Since getting back from Milan, I’ve had to refocus on this whole thesis thing pretty hardcore. On the plus side, as the semester winds down (one week of classes left!), all of the other classes are slowly falling away. Soon, it’ll just be us and thesis, battle to the death, for about a month.

On the one hand, it’s going to be a lot of work, because I really, really want to have a quality final product for the show in June. On the other hand, at this point it’s “just” work. The games have started gaining that momentum where it’s becoming obvious which parts to let fall away, which fold into each other, and which feed the development of the next stages. This is the fun part (twitter whining notwithstanding).

To that end, photos!

I have my critique week critique in a couple of days, so most of my energy is going towards having some playable prototypes for that. Hopefully after I’ll have some kind of insighful analysis. Until then, pictures of rubber pants should suffice.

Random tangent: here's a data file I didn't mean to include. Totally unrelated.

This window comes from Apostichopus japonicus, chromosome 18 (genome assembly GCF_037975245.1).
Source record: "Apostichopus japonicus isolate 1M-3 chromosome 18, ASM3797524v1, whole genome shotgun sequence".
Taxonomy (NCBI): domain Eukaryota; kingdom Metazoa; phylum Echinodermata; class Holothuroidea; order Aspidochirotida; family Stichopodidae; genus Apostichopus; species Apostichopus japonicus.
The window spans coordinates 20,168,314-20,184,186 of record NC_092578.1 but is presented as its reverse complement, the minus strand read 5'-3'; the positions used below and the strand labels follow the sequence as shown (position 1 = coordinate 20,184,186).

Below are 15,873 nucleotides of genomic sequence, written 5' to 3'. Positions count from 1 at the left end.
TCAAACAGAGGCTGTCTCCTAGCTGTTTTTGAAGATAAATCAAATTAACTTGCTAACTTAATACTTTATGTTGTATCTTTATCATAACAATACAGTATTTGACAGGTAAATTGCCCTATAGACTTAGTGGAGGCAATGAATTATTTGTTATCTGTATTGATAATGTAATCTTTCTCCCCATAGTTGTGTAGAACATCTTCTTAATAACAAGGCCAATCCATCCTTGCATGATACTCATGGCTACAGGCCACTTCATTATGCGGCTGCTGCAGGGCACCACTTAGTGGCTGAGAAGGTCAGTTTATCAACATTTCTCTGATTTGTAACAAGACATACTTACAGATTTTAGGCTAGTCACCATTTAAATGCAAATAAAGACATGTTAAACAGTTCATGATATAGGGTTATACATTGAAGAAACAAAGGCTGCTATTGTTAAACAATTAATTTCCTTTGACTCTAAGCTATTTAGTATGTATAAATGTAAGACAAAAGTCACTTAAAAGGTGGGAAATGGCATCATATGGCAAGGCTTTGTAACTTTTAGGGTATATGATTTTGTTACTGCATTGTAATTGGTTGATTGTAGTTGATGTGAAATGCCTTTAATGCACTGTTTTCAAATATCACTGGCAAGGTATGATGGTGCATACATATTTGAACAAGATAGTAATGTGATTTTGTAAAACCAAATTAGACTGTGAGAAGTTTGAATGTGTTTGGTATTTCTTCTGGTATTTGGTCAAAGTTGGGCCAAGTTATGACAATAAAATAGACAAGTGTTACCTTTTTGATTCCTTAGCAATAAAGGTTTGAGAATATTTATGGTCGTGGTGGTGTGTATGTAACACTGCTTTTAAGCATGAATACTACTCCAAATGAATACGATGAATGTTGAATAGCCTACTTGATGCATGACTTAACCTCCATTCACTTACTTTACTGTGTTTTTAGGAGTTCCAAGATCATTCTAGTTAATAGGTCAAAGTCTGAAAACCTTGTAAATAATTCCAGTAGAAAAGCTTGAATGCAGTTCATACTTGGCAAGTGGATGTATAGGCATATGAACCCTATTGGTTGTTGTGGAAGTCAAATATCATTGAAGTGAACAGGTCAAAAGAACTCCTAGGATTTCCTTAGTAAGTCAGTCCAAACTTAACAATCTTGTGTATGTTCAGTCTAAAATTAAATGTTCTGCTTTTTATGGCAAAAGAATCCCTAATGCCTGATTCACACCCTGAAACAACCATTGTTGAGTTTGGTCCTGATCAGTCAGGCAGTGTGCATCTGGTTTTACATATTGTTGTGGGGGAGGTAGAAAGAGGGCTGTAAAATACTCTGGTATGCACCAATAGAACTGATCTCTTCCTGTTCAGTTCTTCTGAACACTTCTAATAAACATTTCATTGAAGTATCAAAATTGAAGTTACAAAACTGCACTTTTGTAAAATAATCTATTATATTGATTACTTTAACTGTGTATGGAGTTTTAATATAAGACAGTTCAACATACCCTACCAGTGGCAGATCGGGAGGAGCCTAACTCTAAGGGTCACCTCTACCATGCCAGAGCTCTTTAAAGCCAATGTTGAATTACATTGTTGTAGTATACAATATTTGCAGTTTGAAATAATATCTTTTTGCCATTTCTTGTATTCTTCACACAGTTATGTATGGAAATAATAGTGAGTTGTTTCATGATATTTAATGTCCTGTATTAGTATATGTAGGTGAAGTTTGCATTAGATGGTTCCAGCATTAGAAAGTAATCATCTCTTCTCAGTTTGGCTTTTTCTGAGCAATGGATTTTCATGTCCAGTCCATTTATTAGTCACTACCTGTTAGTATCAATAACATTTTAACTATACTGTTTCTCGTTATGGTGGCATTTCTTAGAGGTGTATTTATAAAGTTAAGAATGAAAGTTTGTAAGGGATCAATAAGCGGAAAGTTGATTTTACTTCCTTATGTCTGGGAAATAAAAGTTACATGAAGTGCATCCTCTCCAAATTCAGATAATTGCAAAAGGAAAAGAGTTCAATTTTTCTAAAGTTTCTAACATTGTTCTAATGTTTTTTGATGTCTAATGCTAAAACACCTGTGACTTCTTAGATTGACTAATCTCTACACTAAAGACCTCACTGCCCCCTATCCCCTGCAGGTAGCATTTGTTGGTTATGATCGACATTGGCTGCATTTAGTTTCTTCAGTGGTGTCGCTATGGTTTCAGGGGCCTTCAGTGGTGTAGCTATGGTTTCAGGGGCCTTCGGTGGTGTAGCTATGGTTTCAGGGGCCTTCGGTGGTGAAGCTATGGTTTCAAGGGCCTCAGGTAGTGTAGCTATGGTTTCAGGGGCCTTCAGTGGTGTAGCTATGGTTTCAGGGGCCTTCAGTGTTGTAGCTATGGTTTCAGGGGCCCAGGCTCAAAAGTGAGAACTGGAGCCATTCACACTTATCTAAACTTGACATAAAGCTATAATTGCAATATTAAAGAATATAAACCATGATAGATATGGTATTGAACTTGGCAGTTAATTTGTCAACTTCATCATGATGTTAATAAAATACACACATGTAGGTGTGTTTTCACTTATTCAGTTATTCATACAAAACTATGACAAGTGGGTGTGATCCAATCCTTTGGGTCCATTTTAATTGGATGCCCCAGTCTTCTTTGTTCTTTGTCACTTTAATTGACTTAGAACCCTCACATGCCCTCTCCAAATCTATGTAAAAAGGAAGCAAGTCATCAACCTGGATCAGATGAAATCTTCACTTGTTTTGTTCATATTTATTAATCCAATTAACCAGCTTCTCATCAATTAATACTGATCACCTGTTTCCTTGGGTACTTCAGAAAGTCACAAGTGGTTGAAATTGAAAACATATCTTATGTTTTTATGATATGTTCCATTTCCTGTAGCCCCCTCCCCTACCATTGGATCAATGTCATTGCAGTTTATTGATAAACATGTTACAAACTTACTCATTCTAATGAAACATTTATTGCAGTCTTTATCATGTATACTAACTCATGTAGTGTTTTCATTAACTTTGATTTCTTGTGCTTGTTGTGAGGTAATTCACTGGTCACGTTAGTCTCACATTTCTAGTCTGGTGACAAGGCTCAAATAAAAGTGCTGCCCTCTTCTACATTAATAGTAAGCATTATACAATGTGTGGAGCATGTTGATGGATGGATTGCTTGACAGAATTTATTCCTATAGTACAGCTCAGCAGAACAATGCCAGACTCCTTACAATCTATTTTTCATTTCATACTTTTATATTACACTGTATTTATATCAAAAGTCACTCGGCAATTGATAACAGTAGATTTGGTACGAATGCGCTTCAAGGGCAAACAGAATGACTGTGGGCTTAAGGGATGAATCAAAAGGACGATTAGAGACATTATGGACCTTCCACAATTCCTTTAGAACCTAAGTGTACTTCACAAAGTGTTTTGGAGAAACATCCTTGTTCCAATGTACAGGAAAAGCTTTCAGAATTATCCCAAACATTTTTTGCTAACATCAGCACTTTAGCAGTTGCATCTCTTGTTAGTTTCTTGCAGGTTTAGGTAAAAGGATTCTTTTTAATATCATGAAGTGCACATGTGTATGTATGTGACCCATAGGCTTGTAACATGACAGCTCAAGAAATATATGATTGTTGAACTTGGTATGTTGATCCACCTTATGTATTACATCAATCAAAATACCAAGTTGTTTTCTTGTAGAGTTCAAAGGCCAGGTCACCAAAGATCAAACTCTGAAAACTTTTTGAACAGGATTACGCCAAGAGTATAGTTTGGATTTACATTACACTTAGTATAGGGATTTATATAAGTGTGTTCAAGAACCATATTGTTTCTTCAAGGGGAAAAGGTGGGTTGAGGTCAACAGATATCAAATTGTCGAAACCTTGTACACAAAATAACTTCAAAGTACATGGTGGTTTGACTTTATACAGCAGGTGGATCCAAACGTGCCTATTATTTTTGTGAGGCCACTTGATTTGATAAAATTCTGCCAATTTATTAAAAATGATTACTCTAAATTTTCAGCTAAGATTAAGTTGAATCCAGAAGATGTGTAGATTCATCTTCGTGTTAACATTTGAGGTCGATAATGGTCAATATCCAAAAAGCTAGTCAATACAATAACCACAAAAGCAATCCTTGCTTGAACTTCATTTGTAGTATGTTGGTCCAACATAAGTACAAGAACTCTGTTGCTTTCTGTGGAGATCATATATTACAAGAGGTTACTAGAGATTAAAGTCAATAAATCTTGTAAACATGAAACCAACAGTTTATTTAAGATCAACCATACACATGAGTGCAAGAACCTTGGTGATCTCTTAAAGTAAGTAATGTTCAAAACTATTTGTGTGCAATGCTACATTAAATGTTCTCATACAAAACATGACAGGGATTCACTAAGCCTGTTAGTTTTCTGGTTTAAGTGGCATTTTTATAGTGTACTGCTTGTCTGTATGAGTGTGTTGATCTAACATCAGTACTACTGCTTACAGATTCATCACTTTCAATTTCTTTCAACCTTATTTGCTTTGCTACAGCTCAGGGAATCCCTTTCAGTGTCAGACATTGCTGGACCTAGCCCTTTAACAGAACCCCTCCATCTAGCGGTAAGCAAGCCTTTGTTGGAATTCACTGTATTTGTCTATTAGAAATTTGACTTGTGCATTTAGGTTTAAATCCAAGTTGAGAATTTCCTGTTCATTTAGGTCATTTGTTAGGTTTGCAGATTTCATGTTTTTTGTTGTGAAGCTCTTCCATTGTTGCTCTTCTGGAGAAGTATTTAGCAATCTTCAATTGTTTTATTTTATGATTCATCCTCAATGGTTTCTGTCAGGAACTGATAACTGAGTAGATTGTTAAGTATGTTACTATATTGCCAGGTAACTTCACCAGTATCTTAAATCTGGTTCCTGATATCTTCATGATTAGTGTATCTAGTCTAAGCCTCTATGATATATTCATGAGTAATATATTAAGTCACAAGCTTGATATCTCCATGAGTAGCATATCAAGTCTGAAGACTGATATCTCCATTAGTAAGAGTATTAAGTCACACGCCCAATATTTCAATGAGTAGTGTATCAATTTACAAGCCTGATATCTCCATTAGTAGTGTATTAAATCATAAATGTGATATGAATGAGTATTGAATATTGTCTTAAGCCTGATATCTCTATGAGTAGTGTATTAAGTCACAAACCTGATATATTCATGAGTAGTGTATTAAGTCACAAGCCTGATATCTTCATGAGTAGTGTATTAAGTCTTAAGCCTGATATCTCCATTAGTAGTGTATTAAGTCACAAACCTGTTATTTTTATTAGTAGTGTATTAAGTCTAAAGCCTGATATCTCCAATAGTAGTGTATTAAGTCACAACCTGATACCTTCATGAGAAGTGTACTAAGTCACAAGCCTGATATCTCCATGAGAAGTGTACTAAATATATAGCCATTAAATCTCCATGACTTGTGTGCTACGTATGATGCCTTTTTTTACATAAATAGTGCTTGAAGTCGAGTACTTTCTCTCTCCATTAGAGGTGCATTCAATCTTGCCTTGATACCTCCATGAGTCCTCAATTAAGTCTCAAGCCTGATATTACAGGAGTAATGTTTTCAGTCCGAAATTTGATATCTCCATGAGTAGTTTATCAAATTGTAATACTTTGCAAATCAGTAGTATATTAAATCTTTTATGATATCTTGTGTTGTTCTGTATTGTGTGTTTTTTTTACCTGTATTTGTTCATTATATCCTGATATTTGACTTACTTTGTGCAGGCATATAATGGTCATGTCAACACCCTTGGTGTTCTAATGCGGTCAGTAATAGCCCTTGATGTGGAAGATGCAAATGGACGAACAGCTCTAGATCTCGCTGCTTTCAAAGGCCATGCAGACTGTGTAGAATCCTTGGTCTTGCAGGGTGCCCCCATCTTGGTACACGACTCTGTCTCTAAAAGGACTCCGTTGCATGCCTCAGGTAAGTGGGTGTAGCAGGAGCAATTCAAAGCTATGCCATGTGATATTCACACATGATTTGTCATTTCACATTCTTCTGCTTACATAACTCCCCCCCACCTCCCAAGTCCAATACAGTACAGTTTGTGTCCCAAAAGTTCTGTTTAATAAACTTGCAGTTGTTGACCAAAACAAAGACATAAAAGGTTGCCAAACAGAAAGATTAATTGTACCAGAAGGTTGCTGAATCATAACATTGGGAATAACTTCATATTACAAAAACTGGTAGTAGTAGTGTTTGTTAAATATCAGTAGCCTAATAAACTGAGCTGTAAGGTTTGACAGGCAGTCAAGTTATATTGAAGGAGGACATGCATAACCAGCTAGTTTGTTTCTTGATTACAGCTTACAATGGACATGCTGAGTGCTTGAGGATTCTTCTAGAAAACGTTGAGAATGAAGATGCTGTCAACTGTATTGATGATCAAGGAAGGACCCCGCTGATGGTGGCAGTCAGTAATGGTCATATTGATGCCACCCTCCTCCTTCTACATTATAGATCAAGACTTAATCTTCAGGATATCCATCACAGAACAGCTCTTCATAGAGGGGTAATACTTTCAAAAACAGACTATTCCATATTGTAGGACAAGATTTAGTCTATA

Test Pants

Test pair for my final molding method, still on the mold.

More pics after the jump.

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Milan Buzz

In Design Practice, Links, Milan, Promo on April 13, 2011 at 4:55 am

We have pretty limited internet in the apartments, so I’m not really online much over the course of this week. But in brief: Milan is rad, there are a million billion designers and design shows here this week, and it’s a pretty amazing place to be right now. Our space (Spazio Rossana Orlandi) is wonderful (check out this Core77 overview with pics), and the reception to our show has been really positive so far. Someone from (leading Italian design+architecture) magazine Domus came by during our last day of install, and wrote us up already, which is pretty sweet. Link:

If we get any other coverage that I come across I’ll update this list. Last updated 7.17.11.

Ciao!

Business Card Porn

In Design Practice, Product Design, Promo on April 7, 2011 at 3:04 pm

Can’t resist.

New Business Cards

New business cards for Milan, front

New Business Cards Backs

New business cards for Milan, backs

Printed by moo.com on their “Moo Green” stock. The ink bleeds into the stock a little more than I would have anticipated, but overall I’m pretty happy!

LOADED (it’s official!)